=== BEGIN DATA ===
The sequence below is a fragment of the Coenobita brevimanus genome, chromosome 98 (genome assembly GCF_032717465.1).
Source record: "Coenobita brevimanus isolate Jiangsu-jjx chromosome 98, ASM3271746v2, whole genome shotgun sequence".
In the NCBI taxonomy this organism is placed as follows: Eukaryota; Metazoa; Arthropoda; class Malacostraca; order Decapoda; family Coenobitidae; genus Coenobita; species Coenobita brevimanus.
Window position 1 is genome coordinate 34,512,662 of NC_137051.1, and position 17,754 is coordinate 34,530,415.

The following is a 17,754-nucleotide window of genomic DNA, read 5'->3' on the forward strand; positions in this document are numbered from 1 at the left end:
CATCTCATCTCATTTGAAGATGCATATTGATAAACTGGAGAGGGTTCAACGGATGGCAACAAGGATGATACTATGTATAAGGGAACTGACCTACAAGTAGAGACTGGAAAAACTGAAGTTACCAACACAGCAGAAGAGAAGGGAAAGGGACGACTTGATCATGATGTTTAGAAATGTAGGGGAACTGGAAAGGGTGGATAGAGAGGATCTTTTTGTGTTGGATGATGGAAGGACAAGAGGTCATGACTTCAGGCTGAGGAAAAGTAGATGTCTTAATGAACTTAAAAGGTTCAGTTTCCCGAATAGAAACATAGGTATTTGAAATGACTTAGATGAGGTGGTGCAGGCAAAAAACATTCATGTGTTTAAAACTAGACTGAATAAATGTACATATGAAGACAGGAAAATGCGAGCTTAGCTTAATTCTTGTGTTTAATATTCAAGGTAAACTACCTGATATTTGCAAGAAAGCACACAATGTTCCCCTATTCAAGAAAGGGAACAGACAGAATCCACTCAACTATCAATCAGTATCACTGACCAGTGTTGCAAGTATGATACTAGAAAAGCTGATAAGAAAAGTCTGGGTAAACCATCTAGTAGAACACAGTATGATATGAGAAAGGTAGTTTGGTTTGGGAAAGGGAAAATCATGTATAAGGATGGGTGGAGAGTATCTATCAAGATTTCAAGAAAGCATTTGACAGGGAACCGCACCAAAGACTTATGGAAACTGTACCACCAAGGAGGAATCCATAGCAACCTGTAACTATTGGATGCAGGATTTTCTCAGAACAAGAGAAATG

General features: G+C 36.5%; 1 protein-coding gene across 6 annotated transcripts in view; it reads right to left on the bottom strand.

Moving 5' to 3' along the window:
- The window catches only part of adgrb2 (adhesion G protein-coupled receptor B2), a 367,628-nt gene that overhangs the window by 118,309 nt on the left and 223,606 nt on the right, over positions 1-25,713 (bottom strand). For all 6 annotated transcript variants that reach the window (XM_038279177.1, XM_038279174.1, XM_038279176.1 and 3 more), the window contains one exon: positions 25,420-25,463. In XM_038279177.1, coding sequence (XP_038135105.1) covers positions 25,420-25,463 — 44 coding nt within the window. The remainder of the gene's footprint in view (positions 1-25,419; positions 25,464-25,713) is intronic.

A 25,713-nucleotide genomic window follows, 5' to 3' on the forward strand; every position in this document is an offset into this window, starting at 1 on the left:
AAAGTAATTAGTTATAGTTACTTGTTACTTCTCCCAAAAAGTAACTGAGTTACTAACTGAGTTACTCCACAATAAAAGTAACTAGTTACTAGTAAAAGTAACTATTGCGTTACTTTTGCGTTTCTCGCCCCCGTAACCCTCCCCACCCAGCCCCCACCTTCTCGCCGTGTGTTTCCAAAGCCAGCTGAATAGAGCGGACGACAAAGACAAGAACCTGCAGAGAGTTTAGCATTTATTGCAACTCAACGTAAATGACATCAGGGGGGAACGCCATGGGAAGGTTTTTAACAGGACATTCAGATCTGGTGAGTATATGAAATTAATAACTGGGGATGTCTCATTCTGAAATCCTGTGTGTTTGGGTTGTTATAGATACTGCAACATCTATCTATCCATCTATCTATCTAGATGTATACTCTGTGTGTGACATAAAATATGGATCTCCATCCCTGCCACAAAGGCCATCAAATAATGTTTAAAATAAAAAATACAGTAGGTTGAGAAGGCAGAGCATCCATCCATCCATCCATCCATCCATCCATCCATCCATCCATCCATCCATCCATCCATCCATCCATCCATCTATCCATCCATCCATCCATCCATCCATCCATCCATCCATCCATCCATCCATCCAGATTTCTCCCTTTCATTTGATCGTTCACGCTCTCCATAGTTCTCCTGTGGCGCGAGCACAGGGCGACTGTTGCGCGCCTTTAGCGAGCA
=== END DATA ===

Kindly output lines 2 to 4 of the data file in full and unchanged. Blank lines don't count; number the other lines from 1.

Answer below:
Source record: "Coenobita brevimanus isolate Jiangsu-jjx chromosome 98, ASM3271746v2, whole genome shotgun sequence".
In the NCBI taxonomy this organism is placed as follows: Eukaryota; Metazoa; Arthropoda; class Malacostraca; order Decapoda; family Coenobitidae; genus Coenobita; species Coenobita brevimanus.
Window position 1 is genome coordinate 34,512,662 of NC_137051.1, and position 17,754 is coordinate 34,530,415.